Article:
If the trauma is minor, healing time for the wound should be quick, and scar formation minimal. If your scar is deeper, as is often the case with surgical scars, healing time will take longer. However long it takes, a scar goes through three stages of healing. The first phase of wound healing is a period of inflammation that may last anywhere from two to six days, depending on how severe the initial trauma. During this period, you’ll experience warmth, some redness, swelling, and pain.

When the initial trauma spot begins to subside and ceases inflammation, your skin begins to produce collagen to knit the edges of the wound or trauma area together. This is the period when scarring may develop. Most scars start to improve within 2 – 3 weeks, and will continue to improve for up to six months. Finally, your skin will continue to break down the excess collagen that created your initially raised and reddish scar, and turn it into a thin, flat scar that may be visible or almost invisible. This period take from six months to several years with the finalized appearance of your scar in about 1-2 years.

Read: How to Help Your Skin Heal Scars

It’s important to respond to a wound or trauma to your skin immediately, even before healing begins. If you’re a smoker, stop! It causes blood vessels to contract, decreasing healing oxygen to the body and skin. Avoid direct sunlight while your skin heals. This may seem impossible, but it is necessary! When your skin is fully knit together, begin exercising regularly. Exercise will increase oxygen to all of your body tissues, including the deep levels of your skin. Your scar will heal more quickly, and your body will be healthier, too.

If you haven’t been eating properly, now is the time to rethink your eating habits. A balanced diet is very important to proper scar healing. Try to get the most nutritional foods possible into your system, especially foods rich in Vitamin C. Be sure to include protein-rich foods for the collagen your skin needs to heal properly, and increase your Vitamin B and zinc levels, too. Eat plenty of foods rich in Vitamin A to enhance your skin’s ability to absorb moisture, and drink plenty of liquids.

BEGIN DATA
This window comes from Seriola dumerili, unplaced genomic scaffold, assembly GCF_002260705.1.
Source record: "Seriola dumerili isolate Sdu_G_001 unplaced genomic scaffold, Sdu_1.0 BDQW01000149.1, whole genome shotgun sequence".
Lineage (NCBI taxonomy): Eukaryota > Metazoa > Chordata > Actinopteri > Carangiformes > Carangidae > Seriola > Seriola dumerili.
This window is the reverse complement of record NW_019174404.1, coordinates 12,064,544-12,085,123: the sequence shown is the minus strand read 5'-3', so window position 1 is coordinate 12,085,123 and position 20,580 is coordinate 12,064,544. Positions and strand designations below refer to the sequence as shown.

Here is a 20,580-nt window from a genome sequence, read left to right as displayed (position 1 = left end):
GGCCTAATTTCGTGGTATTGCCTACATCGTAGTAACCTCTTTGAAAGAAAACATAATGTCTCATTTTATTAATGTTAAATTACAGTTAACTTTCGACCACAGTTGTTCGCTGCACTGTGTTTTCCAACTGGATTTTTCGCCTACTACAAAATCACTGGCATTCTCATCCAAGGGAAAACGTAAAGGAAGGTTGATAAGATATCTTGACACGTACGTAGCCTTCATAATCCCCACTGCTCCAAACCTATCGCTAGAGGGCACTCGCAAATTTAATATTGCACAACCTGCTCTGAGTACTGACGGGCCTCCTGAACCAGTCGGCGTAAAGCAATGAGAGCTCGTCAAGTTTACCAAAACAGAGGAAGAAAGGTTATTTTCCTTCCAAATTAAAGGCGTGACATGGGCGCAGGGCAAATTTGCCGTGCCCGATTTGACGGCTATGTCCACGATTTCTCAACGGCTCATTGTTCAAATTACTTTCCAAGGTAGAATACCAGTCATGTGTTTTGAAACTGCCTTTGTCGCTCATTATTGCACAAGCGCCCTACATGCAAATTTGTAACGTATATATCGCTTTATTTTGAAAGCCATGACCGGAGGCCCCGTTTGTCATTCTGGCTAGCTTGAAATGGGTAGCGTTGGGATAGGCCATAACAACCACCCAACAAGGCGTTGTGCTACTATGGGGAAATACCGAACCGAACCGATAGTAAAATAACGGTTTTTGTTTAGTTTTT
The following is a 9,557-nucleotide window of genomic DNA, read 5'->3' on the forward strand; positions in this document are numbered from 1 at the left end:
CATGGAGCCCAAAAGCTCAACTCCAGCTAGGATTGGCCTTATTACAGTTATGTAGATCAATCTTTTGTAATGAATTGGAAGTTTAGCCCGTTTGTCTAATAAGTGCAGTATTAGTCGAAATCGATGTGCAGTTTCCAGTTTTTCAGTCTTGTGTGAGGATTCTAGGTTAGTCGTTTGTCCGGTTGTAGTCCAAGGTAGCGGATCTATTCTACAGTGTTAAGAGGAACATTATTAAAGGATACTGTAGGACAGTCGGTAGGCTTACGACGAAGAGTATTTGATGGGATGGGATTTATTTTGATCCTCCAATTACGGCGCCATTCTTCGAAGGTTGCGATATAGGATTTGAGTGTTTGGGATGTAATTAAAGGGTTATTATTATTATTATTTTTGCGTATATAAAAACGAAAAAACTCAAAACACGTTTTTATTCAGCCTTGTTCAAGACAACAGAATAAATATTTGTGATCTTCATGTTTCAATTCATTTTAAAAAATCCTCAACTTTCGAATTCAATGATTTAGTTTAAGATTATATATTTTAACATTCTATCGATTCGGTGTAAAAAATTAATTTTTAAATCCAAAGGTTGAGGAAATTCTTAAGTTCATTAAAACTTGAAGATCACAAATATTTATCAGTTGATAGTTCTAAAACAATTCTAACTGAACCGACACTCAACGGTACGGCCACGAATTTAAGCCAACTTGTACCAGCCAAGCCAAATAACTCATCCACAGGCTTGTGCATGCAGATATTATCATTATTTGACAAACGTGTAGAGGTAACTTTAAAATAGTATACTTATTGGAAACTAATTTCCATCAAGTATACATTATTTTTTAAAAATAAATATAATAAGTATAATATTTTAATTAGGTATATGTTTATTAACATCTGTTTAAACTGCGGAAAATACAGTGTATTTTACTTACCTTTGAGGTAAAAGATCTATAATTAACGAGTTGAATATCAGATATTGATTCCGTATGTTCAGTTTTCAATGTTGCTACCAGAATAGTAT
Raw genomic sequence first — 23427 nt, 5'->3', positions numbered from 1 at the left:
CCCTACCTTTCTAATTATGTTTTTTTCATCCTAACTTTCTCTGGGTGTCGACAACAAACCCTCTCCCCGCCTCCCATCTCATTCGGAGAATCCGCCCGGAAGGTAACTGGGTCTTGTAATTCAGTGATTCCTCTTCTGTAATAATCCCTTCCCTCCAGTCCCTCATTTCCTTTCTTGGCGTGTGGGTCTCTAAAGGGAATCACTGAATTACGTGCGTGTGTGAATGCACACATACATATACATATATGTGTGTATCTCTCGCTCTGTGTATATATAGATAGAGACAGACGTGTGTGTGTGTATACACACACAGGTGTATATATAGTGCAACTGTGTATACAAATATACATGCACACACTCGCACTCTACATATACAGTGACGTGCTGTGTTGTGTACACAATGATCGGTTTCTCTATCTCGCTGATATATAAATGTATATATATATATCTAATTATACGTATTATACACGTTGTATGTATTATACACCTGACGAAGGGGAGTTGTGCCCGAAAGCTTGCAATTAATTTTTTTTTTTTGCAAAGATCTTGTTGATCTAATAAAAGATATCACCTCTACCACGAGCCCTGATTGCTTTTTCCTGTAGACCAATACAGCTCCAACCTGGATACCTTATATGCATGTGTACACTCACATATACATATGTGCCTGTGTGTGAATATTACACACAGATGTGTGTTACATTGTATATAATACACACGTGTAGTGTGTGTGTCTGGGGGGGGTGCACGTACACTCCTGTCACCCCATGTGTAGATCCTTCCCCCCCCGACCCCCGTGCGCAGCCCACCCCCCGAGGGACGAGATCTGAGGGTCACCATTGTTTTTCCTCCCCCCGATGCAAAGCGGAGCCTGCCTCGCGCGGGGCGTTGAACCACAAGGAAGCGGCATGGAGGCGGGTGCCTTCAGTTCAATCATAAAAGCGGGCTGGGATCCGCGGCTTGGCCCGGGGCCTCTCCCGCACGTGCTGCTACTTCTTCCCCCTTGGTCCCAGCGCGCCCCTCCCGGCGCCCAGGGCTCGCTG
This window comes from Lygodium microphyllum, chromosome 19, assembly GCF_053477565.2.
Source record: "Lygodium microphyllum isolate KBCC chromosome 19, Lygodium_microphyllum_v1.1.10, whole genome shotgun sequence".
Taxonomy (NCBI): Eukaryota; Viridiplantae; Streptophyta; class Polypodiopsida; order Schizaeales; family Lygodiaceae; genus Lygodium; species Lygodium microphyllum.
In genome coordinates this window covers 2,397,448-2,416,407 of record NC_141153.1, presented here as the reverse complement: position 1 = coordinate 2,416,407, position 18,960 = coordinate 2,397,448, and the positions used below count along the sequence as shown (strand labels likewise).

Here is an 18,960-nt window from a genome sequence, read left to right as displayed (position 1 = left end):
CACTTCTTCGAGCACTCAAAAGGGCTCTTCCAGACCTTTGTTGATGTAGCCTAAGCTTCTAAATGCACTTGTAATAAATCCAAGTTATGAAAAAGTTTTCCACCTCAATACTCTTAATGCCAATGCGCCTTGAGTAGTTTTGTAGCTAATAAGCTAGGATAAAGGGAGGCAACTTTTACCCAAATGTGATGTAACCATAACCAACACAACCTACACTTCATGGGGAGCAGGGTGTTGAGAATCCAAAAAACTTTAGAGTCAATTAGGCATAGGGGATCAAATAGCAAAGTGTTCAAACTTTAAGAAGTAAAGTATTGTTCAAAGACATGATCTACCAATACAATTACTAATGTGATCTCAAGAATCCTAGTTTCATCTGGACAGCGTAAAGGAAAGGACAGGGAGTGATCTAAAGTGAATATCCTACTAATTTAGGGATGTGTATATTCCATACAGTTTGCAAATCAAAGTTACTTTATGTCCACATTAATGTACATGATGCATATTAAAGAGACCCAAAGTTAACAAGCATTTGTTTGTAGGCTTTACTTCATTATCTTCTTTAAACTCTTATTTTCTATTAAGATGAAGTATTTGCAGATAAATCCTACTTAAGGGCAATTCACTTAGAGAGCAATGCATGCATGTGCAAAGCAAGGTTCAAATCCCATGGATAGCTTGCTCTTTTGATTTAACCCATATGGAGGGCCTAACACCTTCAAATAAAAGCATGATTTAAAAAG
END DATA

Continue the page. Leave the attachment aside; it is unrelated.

Most importantly, stay out of the sun and apply a sunblock with SPF 30 to ensure total protection when you go outside. At the same time, begin applying a scar healing cream to your traumatized skin or scar, as soon as your skin has completely closed up. For instance, if you have a surgical scar, laceration or burn that required sutures, use InviCible Scars on the area as soon as the sutures are removed. If you’ve had a skin resurfacing, wait until there is no “rawness” before beginning to use Invincible. For scars or dark marks from acne, apply InviCible at least twice a day, directly on the affected areas, but not on active acne spots.

With proper exercise and nutrition, avoidance of the sun and application of InviCible Scars, your scar will heal beautifully, and more quickly than you might think.

Have a question about your scar? Leave a comment and we’ll be happy to answer.

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Getting the Most Out of Your Scar Treatment

Getting the Most Out of Your Scar Treatment